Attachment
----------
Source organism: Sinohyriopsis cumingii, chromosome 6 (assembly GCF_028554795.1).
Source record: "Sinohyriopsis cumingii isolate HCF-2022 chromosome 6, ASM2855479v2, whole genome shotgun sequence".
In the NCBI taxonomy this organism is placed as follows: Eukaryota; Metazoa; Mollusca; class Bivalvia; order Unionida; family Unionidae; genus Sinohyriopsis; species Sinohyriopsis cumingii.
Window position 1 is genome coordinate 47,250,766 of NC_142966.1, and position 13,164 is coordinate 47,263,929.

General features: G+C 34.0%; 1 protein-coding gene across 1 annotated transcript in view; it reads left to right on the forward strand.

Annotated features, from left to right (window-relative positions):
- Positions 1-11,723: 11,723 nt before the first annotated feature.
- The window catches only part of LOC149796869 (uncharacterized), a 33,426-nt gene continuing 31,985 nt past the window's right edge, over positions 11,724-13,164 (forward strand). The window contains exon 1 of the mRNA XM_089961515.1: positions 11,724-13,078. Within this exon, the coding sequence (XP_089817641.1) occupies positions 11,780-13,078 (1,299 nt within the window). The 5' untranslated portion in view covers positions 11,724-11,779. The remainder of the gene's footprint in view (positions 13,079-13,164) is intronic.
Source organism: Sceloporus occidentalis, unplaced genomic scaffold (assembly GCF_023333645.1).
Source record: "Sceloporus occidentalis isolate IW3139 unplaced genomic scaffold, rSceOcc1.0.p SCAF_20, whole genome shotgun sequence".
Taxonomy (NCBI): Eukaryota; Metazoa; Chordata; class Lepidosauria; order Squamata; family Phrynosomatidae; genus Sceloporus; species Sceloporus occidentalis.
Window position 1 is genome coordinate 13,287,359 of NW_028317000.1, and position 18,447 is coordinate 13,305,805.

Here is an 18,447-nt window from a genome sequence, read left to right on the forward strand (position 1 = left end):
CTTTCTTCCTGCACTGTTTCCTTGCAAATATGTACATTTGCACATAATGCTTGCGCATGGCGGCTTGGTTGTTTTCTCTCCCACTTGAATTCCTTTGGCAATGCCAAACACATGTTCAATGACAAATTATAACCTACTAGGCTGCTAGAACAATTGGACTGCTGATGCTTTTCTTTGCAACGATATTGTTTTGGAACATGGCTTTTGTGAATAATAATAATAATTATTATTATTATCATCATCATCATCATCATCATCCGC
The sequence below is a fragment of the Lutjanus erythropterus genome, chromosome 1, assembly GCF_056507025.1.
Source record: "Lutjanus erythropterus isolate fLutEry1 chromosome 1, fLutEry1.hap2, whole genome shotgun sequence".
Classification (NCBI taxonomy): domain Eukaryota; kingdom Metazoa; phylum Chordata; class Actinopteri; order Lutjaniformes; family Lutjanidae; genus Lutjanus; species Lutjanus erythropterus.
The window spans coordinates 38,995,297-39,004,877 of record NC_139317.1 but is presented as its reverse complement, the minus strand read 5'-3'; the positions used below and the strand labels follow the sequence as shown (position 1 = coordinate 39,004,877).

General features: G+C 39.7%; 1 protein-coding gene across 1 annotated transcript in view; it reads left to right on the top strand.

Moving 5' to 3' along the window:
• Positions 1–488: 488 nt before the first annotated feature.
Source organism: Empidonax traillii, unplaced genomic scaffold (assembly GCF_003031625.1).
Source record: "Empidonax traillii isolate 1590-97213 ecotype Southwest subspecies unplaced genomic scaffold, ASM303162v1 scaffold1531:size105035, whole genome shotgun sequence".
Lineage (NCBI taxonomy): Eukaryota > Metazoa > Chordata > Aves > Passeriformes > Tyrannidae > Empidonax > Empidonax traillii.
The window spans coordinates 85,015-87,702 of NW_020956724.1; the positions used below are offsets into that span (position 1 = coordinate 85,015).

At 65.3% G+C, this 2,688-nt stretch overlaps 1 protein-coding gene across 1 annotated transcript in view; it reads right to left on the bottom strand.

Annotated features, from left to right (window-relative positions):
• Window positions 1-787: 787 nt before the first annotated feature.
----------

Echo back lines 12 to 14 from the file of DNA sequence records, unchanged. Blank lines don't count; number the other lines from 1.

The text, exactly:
Window position 1 is genome coordinate 13,287,359 of NW_028317000.1, and position 18,447 is coordinate 13,305,805.

Here is an 18,447-nt window from a genome sequence, read left to right on the forward strand (position 1 = left end):
CTTTCTTCCTGCACTGTTTCCTTGCAAATATGTACATTTGCACATAATGCTTGCGCATGGCGGCTTGGTTGTTTTCTCTCCCACTTGAATTCCTTTGGCAATGCCAAACACATGTTCAATGACAAATTATAACCTACTAGGCTGCTAGAACAATTGGACTGCTGATGCTTTTCTTTGCAACGATATTGTTTTGGAACATGGCTTTTGTGAATAATAATAATAATTATTATTATTATCATCATCATCATCATCATCATCCGC